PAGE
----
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Fashion industry ups its emissions reduction pledge at COP26—but many popular online brands stay away

November 9, 2021, 1:02 PM UTC
Updated November 9, 2021, 8:50 PM UTC

The fashion industry is moving up a size on its emissions reduction pledge.

At the UN COP26 climate summit on Tuesday, signatories of the Fashion Industry Charter for Climate Action, the industry’s mission statement, committed to cut emissions by half in the next decade compared with 2019 levels—a deeper drop than their previous commitment to cut by 30% over the next 10 years.

The overarching goal is the same—net zero by 2050—but the amplified commitments made by 130 retailers and 41 organizations, including companies like Burberry, H&M Group, Inditex, VF Corp., Kering, and Nike, are meant to bring the industry more in line with the goal of limiting global warming to 1.5 degrees Celsius, known as the 1.5-degree pathway.

However, many of the most popular online retail brands, like Boohoo, ASOS, Fashion Nova, and Shein, were noticeably missing from the list of signatories.  

Luxury king LVMH was also not listed as one of the 130 signatories, but it has separately committed to cut Scope 3 greenhouse gas emissions per unit of economic output by 55% by 2030, and cut emissions linked to energy consumption by 50% compared with 2019 levels by 2026.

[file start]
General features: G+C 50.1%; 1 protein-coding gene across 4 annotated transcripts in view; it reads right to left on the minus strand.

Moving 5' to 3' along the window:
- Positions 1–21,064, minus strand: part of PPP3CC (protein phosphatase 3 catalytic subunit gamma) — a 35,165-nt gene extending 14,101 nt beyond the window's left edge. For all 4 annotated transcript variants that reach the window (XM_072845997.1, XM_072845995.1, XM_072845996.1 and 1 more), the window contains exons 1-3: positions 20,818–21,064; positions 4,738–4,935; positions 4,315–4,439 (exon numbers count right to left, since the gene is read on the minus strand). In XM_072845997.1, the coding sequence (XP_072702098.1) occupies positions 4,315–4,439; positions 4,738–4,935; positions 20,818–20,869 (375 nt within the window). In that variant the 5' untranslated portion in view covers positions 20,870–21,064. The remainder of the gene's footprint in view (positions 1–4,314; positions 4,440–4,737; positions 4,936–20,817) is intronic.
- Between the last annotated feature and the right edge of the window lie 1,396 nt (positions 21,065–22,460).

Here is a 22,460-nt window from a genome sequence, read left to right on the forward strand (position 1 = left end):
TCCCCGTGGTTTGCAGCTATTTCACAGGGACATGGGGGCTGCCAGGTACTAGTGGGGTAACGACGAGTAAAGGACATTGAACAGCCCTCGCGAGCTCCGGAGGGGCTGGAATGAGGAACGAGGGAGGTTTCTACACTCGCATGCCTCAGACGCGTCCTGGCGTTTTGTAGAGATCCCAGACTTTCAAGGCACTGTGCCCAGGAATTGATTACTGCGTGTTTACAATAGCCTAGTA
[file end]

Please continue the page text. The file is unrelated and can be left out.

Along with emissions cutting, the updated Fashion Industry Charter also includes commitments to source 100% of electricity from renewable sources by 2030, phase out coal from supply chains by 2030, and increase the usage of environmentally friendly raw materials.

Fashion is the fourth most emitting industry after energy, transport, and food. The global apparel and footwear industry produced more greenhouse gases than France, Germany, and the U.K. combined in 2018. And according to a 2020 McKinsey report, without any abating actions taken, the industry’s carbon emissions would rise to around 2.7 billion metric tons a year by 2030.

The same report said that in order to reach the 1.5-degree pathway, the industry would need to reduce annual emissions to around 1.1 billion metric tons—or half the emissions the industry emitted in 2020. 

Achim Berg, senior partner at McKinsey & Co., author of the report said at the time of writing he estimated the industry needed to half its emissions by 2030 from a 2018 baseline, “so halving emissions from today would be great progress but too little too late,” he tells Fortune. He added “the commitments of the signatories will not be enough—further work is needed to galvanize full industry change,” but the signal from COP26 is important in gaining traction.

The Fashion Industry Charter for Climate Action was launched in December 2018 at the COP24 summit held in Katowice, ‎Poland, to bring the industry in line with the 1.5-degree pathway. Stefan Seidel of Puma, a cochair of the Fashion Industry Charter, said of the renewed commitment: “This is an important milestone for the Fashion Charter, as it increases the ambition level in an effort to align the industry with 1.5 degrees.”  

Update, November 9, 2021: This article has been updated with a comment from Achim Berg, senior partner at McKinsey & Co.

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